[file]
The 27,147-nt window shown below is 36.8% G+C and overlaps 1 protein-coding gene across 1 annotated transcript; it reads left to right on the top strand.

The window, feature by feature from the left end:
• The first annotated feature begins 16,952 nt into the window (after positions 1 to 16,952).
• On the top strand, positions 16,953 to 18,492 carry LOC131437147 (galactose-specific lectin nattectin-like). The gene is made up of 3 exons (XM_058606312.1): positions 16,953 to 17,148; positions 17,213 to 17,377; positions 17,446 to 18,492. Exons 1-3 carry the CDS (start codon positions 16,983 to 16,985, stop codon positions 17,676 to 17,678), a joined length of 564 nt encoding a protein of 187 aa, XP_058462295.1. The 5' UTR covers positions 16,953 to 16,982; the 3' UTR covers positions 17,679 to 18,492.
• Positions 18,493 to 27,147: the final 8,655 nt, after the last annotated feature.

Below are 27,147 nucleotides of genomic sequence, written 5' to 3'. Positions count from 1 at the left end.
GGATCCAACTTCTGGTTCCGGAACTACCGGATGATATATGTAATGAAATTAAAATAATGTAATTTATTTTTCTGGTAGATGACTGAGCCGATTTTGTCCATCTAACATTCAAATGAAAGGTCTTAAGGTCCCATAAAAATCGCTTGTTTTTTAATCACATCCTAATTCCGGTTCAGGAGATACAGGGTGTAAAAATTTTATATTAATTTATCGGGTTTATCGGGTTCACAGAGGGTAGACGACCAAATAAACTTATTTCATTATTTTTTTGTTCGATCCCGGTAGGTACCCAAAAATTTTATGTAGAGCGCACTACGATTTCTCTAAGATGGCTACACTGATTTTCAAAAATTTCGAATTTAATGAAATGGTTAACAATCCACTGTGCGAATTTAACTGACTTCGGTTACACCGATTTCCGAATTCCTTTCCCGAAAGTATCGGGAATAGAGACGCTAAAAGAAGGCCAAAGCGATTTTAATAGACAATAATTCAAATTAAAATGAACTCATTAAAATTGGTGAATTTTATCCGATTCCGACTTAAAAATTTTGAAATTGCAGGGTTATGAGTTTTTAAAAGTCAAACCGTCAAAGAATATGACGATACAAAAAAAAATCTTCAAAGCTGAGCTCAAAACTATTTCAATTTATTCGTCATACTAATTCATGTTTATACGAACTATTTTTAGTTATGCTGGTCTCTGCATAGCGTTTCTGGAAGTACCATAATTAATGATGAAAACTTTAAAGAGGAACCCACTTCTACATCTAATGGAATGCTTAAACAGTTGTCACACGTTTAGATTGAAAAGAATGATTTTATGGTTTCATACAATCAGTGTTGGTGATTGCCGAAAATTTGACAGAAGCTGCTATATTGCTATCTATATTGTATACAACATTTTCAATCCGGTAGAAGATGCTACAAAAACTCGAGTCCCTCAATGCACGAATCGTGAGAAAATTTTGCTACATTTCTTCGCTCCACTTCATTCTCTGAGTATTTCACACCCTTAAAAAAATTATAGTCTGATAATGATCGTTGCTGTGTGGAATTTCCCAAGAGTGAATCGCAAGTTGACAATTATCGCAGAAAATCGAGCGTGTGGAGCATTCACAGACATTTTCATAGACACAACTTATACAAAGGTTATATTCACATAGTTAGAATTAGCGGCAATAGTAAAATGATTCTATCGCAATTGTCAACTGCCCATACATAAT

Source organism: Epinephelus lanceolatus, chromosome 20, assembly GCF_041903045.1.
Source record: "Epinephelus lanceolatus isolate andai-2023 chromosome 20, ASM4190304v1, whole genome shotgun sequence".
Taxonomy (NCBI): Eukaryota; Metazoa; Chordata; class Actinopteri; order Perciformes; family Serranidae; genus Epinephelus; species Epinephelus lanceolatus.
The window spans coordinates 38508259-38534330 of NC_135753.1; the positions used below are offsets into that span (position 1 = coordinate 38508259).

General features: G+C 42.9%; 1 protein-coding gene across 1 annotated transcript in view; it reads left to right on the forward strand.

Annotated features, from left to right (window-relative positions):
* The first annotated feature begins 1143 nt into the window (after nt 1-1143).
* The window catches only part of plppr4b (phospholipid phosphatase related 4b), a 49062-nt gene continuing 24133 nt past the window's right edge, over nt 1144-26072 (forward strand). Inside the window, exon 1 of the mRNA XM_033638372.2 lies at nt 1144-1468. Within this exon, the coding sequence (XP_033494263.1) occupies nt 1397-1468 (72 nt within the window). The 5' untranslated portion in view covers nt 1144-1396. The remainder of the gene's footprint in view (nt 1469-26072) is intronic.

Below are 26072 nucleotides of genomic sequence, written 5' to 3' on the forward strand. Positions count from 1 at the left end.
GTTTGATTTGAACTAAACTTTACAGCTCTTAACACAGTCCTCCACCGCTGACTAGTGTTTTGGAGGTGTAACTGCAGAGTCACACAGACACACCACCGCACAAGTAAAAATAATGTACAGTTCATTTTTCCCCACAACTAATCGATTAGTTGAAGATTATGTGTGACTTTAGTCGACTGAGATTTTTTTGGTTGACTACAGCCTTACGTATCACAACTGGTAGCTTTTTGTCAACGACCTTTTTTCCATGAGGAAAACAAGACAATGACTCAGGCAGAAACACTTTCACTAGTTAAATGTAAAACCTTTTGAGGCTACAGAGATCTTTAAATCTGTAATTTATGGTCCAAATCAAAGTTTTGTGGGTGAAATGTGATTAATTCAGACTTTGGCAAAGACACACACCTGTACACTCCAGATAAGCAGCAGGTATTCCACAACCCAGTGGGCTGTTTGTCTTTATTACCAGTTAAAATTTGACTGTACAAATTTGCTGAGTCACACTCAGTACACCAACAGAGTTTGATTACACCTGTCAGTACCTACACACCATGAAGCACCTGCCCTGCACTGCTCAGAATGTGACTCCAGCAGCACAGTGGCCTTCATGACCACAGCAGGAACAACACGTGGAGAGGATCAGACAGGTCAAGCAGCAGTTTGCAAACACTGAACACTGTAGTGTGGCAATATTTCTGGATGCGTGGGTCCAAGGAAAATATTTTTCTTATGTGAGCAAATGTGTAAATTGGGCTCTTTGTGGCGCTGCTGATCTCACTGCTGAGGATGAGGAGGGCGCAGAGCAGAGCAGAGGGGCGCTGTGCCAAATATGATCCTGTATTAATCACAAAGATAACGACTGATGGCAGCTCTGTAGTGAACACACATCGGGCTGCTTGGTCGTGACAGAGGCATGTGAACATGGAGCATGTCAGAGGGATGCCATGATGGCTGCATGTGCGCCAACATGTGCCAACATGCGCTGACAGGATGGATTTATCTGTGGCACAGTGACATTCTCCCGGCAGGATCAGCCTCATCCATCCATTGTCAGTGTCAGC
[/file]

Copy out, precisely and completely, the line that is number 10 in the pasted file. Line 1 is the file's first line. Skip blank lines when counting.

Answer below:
Taxonomy (NCBI): Eukaryota; Metazoa; Chordata; class Actinopteri; order Perciformes; family Serranidae; genus Epinephelus; species Epinephelus lanceolatus.